Wrongful termination occurs when an employee is terminated from their employment for illegal reasons. Importantly, employees in most states are considered to be at-will employees. This means that either the employer or the employee may terminate the employment at any time, for any reason, including for no reason at all. The one caveat is that the reason for the termination must not be illegal.
A few specific examples of illegal reasons for terminating an employee, which would be considered to be wrongful or unfair termination include:
- Discrimination: Employment discrimination occurs when an employee is terminated or treated differently because they belong to a protected class. Protected classes include race or color, national origin, sex or gender, age, religion, disability, pregnancy, and sexual orientation;
- Retaliation: If an employee is terminated in retaliation to their filing a complaint against their employer, that is considered wrongful termination. Filing complaints with the Equal Employment Opportunity Commission (EEOC) is a protected action, and your employer cannot legally terminate your employment for doing so.
- Family or Medical Leave: The Family and Medical Leave Act (FMLA) requires certain employers to provide necessary unpaid leave to their employees so they may care for sick family members, care for newborn children, etc. If an employer fires an employee who takes time off for reasons covered by the FMLA, it could be considered illegal.
In California specifically, unless an employee signs an employment contract that details a specific duration of employment, they are considered to be at-will employees. As such, their employer may terminate their employment at any time, for any reason, so long as the reason is not illegal. In addition to the aforementioned examples of wrongful or illegal termination, California recognizes the following as illegal causes for termination:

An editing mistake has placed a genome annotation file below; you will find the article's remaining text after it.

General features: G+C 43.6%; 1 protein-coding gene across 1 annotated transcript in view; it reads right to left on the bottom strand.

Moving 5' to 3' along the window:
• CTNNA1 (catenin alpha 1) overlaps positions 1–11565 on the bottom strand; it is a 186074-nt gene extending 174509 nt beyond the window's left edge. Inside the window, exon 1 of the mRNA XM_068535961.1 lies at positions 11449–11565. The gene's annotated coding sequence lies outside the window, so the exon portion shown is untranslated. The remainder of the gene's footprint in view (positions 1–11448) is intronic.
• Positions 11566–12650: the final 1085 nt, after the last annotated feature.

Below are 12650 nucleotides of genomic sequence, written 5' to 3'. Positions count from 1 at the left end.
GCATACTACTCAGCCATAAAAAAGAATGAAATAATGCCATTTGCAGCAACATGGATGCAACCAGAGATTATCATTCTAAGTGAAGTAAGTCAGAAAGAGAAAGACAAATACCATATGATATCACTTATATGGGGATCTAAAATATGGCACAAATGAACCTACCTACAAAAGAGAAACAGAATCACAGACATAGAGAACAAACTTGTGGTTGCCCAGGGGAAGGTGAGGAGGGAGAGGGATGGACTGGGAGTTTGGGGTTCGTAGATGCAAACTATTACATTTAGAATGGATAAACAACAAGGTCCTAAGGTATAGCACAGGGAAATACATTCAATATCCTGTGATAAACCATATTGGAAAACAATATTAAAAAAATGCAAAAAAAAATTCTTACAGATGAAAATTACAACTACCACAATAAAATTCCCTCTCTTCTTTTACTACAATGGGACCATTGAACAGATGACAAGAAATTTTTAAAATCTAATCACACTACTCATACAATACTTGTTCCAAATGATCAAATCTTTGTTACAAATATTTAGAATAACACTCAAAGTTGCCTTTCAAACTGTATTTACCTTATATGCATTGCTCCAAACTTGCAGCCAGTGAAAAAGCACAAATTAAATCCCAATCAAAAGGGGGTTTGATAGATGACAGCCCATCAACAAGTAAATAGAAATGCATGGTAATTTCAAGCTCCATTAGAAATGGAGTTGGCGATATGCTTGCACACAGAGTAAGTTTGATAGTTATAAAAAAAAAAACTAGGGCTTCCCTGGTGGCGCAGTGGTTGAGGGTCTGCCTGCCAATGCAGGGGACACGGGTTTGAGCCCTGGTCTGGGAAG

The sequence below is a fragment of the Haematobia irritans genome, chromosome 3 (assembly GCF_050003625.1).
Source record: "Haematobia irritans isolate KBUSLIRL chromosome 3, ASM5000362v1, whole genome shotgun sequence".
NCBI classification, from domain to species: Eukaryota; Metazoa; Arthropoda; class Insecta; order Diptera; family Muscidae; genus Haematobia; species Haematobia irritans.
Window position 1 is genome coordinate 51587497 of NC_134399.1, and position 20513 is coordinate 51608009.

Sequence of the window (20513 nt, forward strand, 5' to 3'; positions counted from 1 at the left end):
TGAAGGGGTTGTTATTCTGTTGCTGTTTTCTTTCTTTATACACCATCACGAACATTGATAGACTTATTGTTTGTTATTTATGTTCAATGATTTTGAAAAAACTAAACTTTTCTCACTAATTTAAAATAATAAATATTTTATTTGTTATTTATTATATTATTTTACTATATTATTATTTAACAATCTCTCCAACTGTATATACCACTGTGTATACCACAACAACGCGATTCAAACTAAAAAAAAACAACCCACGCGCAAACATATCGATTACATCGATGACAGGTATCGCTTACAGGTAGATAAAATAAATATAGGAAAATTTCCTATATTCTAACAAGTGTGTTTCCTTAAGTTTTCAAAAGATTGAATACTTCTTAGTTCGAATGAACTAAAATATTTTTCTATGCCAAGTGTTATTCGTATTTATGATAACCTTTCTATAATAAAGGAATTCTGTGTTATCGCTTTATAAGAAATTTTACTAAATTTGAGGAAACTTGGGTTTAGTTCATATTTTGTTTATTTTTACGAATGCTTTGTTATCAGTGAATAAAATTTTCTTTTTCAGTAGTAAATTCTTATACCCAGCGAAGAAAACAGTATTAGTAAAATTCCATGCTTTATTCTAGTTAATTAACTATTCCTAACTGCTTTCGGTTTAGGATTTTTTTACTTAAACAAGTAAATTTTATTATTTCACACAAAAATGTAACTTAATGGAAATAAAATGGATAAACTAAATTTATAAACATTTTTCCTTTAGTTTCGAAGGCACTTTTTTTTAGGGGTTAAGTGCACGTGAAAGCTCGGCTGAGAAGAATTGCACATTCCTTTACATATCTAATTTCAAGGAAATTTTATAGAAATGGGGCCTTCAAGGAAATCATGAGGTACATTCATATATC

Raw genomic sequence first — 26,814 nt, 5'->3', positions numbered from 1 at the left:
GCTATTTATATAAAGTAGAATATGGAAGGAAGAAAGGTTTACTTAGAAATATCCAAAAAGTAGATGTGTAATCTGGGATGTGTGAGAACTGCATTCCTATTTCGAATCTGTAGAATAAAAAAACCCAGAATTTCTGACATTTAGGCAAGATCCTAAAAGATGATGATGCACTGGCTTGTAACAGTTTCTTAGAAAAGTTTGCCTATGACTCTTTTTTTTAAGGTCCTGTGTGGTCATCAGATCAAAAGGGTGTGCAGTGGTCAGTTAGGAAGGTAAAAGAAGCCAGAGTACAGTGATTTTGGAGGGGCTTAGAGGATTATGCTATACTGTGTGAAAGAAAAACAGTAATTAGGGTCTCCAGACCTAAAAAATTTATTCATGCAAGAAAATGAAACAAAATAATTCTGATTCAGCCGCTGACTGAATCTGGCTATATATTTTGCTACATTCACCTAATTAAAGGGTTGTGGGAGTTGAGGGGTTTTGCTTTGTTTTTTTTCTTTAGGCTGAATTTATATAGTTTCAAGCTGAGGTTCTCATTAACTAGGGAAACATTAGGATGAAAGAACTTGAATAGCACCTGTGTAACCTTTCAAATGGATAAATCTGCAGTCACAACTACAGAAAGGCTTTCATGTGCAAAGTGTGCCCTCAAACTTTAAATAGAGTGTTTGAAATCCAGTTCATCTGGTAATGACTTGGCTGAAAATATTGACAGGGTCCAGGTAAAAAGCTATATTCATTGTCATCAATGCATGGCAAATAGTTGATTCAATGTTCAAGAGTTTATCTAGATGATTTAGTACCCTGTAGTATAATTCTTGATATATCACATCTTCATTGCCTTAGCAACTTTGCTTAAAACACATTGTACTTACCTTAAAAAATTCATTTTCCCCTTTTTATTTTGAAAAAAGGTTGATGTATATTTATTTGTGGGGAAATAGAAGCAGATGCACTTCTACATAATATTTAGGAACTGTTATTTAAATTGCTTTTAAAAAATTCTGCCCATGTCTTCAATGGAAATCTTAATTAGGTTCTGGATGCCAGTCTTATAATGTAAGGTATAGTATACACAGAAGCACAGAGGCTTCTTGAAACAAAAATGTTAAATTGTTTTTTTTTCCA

- Victim of domestic violence or stalking;
- Military or veteran status;
- Constructive termination, which occurs when working conditions are so intolerable or unsafe that the employee is forced to quit;
- AIDS/HIV status; or
- Worker Adjustment and Retraining Notification Act (“WARN”) violations. The WARN Act provides protection to employees by requiring specific employers to provide a sixty day notice of mass layoffs.
In general, most wrongful terminations are discrimination cases, which are brought under California’s Fair Employment and Housing Act. Another common case in California is retaliation against an employer for violating the Labor Code.
The term “statute of limitations” refers to statutes that specify the amount of time a person has to file a civil lawsuit. The term can also refer to the amount of time a prosecutor is allowed to file a criminal complaint against a defendant. The purpose of a statute of limitations is to protect defendants from untimely litigation, and to ensure that plaintiffs are exercising due diligence in pursuing valid and timely complaints. Each state has its own definition of what is considered to be a timely filing of a complaint.
In California, the statute of limitations for wrongful termination varies based upon the type of lawsuit that is filed. If a claim is not filed within the allotted time as determined by the statute of limitations, the case will likely be dismissed. However, if there are serious factors involved, an exception may be made.